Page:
Trediakovsky Vasily Kirillovich (1703 - 1769), poet, prose writer, theorist.
Trediakovsky was one of the writers who determined the development of the Russian literature of the XVIII century - the century, which paved the way for "Golden Age of Russian literature".
Trediakovsky was born in a family of Astrakhan priest, studied at school of Capuchin monks and was to enter the Church. But science, not religion, attracted him. He ran away from parents' house and went to Moscow. There he entered Slavic-Greek-Latin academy, but soon, attracted by the same thirst for knowledge, went abroad -absolutely without money, hoping only on his talent and "keen mind". About two years Trediakovsky spent in Holland, after it he went to France, to Sorbonne on foot - from Hague to Paris.
Having returned home, he made his debut by translation of the French novel under name "Travel to Island of Love " - and at once incurred universal displeasure for obscene sensuality of the novel. However Trediakovsky became well known, both his erudition and literary talent were noticed. Anna Ioannovna granted Trediakovsky the dignity of the court poet, and in 1733 he was taken on the staff with the Academy of Sciences as secretary. In 1745 Trediakovsky became the first Russian professor. Before Trediakovsky among professors of the Academy of Sciences there had been only invited to Russia foreigners, and they, to put it mildly, didn't like such progress of Russian "upstart". Trediakovsky tried to struggle against intrigues, but, nevertheless, was dismissed from the Academy in 1759. However, he continued to work for the benefit of Russian science.
Little by little he put out the translation of works of Sorbonne professor S.Rellen: ten volumes of "Ancient history" and sixteen volumes of "Roman history", and also 'Stories about Roman emperors" by Z.-B. Krevye. The largest literary work by Trediakovsky became "Telemahida" - exposition of the novel "Adventures of Telemak" by a French writer Fenelon. "Telemahida" incurred displeasure of then reigning Catherine II (these events began in 1766), the imperial anger was followed by disfavour.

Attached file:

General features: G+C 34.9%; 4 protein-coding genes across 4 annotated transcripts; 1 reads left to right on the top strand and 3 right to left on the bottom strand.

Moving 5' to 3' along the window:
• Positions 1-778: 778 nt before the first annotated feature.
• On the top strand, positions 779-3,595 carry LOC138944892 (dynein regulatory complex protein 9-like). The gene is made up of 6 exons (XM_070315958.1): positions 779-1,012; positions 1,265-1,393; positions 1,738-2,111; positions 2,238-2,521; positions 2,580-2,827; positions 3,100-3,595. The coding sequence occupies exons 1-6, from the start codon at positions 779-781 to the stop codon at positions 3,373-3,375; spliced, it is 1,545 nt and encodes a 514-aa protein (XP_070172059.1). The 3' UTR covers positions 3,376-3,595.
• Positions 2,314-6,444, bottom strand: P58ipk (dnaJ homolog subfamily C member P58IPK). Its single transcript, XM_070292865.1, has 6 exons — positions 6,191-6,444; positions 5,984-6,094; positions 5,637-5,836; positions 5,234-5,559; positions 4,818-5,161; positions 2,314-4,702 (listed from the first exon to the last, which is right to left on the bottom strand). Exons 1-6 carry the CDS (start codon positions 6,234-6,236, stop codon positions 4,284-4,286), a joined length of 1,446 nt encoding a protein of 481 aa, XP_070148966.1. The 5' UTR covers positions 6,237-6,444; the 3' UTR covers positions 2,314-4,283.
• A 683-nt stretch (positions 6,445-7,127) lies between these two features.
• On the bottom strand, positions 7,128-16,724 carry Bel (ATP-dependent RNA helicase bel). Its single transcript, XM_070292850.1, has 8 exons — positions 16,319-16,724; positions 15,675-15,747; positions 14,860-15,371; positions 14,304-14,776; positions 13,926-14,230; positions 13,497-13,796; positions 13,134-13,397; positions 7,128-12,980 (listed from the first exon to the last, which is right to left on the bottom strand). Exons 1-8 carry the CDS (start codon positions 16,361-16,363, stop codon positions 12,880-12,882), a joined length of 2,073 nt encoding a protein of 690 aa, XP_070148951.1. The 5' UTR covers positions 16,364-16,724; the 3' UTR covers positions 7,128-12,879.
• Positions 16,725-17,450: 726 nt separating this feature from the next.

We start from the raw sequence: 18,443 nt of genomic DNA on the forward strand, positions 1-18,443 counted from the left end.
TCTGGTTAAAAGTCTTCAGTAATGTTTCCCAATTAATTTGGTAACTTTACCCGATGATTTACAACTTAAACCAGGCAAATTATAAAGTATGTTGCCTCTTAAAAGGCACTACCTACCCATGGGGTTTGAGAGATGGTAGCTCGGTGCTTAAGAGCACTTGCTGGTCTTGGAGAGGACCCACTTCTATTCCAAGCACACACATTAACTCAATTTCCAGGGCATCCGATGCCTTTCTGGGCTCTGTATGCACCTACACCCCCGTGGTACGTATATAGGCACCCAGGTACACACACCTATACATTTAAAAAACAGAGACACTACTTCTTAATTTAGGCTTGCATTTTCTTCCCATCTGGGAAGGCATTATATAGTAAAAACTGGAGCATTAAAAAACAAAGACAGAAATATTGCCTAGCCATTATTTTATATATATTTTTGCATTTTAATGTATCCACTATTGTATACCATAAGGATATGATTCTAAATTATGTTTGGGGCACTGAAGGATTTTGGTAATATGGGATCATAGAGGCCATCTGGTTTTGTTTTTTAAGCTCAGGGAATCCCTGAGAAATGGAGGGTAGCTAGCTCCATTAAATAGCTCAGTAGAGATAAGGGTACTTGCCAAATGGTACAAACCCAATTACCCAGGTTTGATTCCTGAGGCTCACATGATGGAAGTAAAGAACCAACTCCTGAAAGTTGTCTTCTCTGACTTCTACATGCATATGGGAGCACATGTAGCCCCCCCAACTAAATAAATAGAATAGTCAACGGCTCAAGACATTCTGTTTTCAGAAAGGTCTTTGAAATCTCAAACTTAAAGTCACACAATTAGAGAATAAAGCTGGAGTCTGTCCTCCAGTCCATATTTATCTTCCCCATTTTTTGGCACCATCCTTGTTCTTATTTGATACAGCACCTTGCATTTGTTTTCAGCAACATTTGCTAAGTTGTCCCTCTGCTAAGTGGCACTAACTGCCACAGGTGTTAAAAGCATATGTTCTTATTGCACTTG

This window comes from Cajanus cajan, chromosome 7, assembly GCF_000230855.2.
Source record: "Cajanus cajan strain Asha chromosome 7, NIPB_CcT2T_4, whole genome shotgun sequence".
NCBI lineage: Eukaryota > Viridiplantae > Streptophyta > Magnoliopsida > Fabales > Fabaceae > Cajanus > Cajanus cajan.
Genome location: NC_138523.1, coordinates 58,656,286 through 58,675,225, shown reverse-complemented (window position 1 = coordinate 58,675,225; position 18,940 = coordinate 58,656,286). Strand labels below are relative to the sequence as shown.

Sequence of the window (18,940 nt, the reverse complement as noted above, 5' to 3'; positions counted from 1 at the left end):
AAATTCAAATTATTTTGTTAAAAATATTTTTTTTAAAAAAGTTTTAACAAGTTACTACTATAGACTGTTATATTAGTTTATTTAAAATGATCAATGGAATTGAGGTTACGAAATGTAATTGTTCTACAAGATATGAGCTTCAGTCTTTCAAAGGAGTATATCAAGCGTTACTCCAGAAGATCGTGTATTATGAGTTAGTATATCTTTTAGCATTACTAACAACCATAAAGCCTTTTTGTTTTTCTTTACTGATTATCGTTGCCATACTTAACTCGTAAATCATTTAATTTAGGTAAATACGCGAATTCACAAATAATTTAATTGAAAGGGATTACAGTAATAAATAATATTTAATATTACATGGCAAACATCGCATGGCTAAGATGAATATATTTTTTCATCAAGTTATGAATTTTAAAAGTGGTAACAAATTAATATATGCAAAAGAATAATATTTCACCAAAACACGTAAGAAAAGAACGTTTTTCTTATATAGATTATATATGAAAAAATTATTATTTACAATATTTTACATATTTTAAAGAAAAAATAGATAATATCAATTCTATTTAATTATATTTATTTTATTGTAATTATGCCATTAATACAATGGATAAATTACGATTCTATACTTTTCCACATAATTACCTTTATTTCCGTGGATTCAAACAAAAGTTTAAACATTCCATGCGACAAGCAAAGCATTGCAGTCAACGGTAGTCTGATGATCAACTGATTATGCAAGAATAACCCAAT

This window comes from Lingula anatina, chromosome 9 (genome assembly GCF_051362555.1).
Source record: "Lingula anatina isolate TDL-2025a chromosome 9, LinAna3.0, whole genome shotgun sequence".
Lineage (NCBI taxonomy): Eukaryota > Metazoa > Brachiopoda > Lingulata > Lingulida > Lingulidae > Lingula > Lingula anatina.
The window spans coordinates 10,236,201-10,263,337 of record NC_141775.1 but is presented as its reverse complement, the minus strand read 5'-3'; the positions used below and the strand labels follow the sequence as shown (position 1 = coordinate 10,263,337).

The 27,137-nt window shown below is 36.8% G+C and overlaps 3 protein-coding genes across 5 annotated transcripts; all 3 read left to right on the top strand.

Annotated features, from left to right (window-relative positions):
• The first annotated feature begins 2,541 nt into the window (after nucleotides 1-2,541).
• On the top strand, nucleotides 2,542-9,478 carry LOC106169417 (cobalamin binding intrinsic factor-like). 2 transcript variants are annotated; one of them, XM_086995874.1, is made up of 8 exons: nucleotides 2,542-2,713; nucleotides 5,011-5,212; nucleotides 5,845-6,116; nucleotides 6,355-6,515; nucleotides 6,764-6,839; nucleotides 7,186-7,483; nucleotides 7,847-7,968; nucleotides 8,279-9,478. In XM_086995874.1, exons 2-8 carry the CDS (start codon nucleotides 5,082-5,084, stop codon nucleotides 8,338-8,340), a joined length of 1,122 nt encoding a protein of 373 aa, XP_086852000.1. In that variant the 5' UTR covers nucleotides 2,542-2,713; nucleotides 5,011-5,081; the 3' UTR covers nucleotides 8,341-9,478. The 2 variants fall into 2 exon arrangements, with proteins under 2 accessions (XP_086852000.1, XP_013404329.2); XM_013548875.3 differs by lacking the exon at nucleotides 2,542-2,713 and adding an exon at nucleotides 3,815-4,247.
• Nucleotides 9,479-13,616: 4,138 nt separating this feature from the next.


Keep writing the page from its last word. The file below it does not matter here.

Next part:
Trediakovsky was among the reformers of Russian system of versification. In 1735 he wrote the treatise "The new and short way for composing of Russian verses". The syllabic system of versification was used at that time. A basis for it was equalizing of number of syllables in each of lines of a poem. The syllabic system used rhyme, but did not take in account word stresses. Trediakovsky asserted, that the syllabic system was suitable only for languages, in which words had fixed stresses. In Russian language the stress was mobile. Hence, concluded Trediakovsky, the syllabic system mutilated Russian poetry. He proposed to introduce elements of tonic system of versification, it was based on alternation of stressed and unstressed syllables. Such system of versification he named syllabic-tonic. But, to tell the truth, he limited the application of syllabic-tonic system only to verses with a large number of syllables in a line - there should be 11 or 13 syllables. The small number of syllables, in his opinion, could be organized according to the syllabic rules.
In the treatise he also spoke about application of poetic meters, it was the consequence of introduction of syllabic-tonic system. Trediakovsky believed, that the main meter of Russian poetry should be trochee. Iambus for Russian poetry he considered to be of little use, trisyllabic meters he excluded at all. In 1755 another important work by Trediakovsky: "About ancient, middle and new Russian poetry" saw the light of the day. It was the first work on the history of Russian poetry. As it follows from the name, Trediakovsky distinguished three stages of versification development. The first - he called it "pagan" - the most ancient, is characterized by dominance of tonic versification system (it is the closest to national poetic creativity). The second stage - from the XVII up to the beginning of the XVIII century - dominance of syllabic system. And at last, the third - modern - should affirm syllabic-tonic system.
Works of Trediakovsky, really, as was mentioned above, defined the ways of Russian literature development. But life of Trediakovsky lasted longer than recognition and glory. He died in severe poverty on August 6, 1769.